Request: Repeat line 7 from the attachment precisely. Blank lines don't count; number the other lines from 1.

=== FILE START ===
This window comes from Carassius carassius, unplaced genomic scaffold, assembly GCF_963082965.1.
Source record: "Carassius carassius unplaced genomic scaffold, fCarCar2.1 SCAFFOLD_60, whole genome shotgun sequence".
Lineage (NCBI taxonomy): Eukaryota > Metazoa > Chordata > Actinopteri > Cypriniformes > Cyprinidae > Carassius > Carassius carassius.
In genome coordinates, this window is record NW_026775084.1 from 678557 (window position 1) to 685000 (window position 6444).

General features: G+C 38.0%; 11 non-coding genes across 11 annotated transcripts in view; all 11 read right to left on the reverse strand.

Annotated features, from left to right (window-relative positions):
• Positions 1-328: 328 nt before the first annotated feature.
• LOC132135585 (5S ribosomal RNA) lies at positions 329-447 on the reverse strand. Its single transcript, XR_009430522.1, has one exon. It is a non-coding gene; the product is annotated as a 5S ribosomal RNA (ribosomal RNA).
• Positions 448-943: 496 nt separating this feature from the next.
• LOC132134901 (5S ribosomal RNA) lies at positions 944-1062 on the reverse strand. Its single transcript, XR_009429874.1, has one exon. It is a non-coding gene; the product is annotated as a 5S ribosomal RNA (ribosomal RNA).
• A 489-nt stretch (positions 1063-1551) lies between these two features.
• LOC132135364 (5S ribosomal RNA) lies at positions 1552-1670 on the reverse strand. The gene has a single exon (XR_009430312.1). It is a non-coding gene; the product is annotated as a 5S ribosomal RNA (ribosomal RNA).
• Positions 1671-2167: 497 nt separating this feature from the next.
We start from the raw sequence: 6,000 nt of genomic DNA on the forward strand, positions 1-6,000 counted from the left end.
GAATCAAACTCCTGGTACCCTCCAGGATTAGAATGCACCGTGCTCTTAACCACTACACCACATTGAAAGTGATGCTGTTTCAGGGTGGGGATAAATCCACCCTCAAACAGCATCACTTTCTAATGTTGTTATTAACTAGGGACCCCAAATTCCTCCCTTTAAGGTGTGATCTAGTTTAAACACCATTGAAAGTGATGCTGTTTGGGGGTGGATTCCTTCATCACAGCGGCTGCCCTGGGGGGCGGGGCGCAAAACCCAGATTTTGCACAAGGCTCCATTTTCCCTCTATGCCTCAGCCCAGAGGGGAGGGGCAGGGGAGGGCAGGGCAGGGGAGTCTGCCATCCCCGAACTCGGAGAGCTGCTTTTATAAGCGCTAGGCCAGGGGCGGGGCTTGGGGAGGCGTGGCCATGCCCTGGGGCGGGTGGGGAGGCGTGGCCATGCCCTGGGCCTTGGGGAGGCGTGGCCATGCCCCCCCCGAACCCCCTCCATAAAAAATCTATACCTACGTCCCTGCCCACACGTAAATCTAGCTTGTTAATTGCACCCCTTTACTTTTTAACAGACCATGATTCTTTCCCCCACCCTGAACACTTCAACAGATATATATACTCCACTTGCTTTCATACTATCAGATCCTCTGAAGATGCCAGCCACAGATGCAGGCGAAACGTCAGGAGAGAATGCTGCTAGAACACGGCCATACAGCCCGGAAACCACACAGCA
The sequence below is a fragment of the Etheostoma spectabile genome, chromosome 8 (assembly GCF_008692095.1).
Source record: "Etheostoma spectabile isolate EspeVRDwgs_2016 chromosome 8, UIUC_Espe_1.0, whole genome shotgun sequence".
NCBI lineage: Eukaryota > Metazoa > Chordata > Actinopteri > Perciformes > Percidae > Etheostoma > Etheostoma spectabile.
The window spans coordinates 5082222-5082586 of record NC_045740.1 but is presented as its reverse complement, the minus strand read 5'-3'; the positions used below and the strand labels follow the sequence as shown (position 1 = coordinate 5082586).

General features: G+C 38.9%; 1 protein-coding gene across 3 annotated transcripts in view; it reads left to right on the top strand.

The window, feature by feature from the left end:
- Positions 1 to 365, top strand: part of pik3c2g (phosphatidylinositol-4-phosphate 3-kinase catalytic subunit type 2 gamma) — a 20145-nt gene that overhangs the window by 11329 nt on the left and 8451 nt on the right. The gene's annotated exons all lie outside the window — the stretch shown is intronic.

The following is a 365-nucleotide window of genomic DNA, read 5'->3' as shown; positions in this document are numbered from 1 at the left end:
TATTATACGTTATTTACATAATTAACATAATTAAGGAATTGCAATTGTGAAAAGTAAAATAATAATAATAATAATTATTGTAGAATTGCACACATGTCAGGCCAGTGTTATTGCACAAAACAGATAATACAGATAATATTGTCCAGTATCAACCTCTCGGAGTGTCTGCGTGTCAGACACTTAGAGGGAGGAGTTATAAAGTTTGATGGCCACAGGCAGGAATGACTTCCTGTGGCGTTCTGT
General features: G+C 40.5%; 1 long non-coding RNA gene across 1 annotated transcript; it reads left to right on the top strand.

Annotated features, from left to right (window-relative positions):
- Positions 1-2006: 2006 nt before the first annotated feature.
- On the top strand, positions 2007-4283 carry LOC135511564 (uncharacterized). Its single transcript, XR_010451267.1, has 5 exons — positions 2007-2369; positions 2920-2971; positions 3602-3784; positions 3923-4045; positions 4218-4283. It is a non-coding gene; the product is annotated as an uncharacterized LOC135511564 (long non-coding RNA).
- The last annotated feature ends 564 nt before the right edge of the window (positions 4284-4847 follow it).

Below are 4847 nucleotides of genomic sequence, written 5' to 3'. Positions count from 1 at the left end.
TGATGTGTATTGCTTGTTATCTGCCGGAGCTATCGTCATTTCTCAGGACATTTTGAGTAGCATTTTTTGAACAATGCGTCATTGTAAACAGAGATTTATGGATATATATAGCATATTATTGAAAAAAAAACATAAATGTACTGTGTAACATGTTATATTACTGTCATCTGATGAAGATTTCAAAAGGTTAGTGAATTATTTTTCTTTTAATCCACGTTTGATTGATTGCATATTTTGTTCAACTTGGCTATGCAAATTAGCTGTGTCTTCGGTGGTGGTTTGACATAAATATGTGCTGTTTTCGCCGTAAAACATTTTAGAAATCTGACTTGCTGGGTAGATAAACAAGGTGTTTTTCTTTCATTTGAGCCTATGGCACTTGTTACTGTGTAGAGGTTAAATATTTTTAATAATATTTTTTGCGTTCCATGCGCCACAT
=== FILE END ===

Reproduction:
• Positions 1-328: 328 nt before the first annotated feature.